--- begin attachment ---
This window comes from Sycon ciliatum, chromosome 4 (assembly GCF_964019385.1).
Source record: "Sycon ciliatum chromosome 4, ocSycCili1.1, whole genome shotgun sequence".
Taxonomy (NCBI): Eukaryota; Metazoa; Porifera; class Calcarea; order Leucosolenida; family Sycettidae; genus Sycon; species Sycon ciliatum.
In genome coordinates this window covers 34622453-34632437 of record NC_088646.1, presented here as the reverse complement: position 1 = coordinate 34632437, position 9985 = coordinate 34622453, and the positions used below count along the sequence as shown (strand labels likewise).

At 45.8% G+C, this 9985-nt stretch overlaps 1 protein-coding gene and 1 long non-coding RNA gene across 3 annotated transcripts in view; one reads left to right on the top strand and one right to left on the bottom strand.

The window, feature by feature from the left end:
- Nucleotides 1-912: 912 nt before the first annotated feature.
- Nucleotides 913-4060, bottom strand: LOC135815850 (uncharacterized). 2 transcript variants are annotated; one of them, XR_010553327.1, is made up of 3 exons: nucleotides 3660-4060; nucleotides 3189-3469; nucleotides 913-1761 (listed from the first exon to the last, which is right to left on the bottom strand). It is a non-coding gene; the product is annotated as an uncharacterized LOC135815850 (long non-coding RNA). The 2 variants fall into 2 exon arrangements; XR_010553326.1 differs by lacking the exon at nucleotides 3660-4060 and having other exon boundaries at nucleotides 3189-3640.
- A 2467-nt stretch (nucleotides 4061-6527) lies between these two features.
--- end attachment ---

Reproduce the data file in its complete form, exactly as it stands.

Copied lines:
This window comes from Sycon ciliatum, chromosome 4 (assembly GCF_964019385.1).
Source record: "Sycon ciliatum chromosome 4, ocSycCili1.1, whole genome shotgun sequence".
Taxonomy (NCBI): Eukaryota; Metazoa; Porifera; class Calcarea; order Leucosolenida; family Sycettidae; genus Sycon; species Sycon ciliatum.
In genome coordinates this window covers 34622453-34632437 of record NC_088646.1, presented here as the reverse complement: position 1 = coordinate 34632437, position 9985 = coordinate 34622453, and the positions used below count along the sequence as shown (strand labels likewise).

At 45.8% G+C, this 9985-nt stretch overlaps 1 protein-coding gene and 1 long non-coding RNA gene across 3 annotated transcripts in view; one reads left to right on the top strand and one right to left on the bottom strand.

The window, feature by feature from the left end:
- Nucleotides 1-912: 912 nt before the first annotated feature.
- Nucleotides 913-4060, bottom strand: LOC135815850 (uncharacterized). 2 transcript variants are annotated; one of them, XR_010553327.1, is made up of 3 exons: nucleotides 3660-4060; nucleotides 3189-3469; nucleotides 913-1761 (listed from the first exon to the last, which is right to left on the bottom strand). It is a non-coding gene; the product is annotated as an uncharacterized LOC135815850 (long non-coding RNA). The 2 variants fall into 2 exon arrangements; XR_010553326.1 differs by lacking the exon at nucleotides 3660-4060 and having other exon boundaries at nucleotides 3189-3640.
- A 2467-nt stretch (nucleotides 4061-6527) lies between these two features.